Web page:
You are here

Danville House (Hotel Danville)

-A A +A
Hotel Danville
1926–1928, H. A. Underwood and Company; 1983 renovated. 600 Main St.

Heralding the 1920s era of prosperity, major downtown hotels like this were stimulators and symbols of urban growth. They also changed the skylines of cities, and this one, at nine stories in height, looms large on Main Street. The steel and concrete structure is faced with red brick above a two-story false stone base that is colored to resemble granite. The roofline flaunts urns and a centered cartouche with scrolls above a balustraded parapet. Now renovated as residential apartments, the building once housed the hotel entered through the revolving door, a furniture showroom reached through the canted marquee entrance, and a theater inside the Main Street marquee entrance. An annex with a meat market is still marked by a terra-cotta bull's head over its entrance on Floyd Street.

Writing Credits

Author: 
Anne Carter Lee
×

Data

What's Nearby

Citation

Anne Carter Lee, "Danville House (Hotel Danville)", [Danville, Virginia], SAH Archipedia, eds. Gabrielle Esperdy and Karen Kingsley, Charlottesville: UVaP, 2012—, http://sah-archipedia.org/buildings/VA-02-PI39.

Print Source

Cover: Buildings of Virginia vol 2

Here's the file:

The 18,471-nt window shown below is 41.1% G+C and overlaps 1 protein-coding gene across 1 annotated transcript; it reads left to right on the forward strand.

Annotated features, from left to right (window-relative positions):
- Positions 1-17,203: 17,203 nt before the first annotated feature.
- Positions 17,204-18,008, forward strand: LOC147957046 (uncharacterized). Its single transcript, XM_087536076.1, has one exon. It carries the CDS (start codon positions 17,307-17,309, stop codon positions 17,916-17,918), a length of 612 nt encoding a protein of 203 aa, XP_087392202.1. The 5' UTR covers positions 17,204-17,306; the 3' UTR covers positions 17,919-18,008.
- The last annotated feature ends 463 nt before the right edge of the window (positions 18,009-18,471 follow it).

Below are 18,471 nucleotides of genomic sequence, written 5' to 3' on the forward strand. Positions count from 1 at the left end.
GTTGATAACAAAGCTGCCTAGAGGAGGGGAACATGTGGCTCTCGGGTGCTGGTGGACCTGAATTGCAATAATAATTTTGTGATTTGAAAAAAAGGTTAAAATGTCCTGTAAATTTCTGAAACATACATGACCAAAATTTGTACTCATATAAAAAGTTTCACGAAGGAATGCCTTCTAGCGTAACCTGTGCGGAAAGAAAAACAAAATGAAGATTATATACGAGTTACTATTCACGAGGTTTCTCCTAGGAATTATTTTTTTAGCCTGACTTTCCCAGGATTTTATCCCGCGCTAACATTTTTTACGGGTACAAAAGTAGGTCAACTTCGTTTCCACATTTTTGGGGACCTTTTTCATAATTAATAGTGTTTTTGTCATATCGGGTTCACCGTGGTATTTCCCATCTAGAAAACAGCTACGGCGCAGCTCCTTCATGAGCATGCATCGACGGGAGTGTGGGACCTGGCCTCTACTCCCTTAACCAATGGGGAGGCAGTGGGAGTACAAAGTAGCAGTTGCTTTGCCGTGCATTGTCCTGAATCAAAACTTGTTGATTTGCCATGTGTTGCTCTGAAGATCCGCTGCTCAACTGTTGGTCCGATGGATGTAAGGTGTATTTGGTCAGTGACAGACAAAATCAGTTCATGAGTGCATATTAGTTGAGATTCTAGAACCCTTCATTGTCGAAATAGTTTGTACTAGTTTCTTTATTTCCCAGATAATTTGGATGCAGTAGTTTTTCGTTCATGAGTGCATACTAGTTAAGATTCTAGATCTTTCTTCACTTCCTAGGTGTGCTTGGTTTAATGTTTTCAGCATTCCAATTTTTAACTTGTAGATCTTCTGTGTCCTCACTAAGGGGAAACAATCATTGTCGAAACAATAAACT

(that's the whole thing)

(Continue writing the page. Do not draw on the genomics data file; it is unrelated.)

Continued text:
Buildings of Virginia: Valley, Piedmont, Southside, and Southwest, Anne Carter Lee and contributors. Charlottesville: University of Virginia Press, 2015, 372-372.

If SAH Archipedia has been useful to you, please consider supporting it.

SAH Archipedia tells the story of the United States through its buildings, landscapes, and cities. This freely available resource empowers the public with authoritative knowledge that deepens their understanding and appreciation of the built environment. But the Society of Architectural Historians, which created SAH Archipedia with University of Virginia Press, needs your support to maintain the high-caliber research, writing, photography, cartography, editing, design, and programming that make SAH Archipedia a trusted online resource available to all who value the history of place, heritage tourism, and learning.

, ,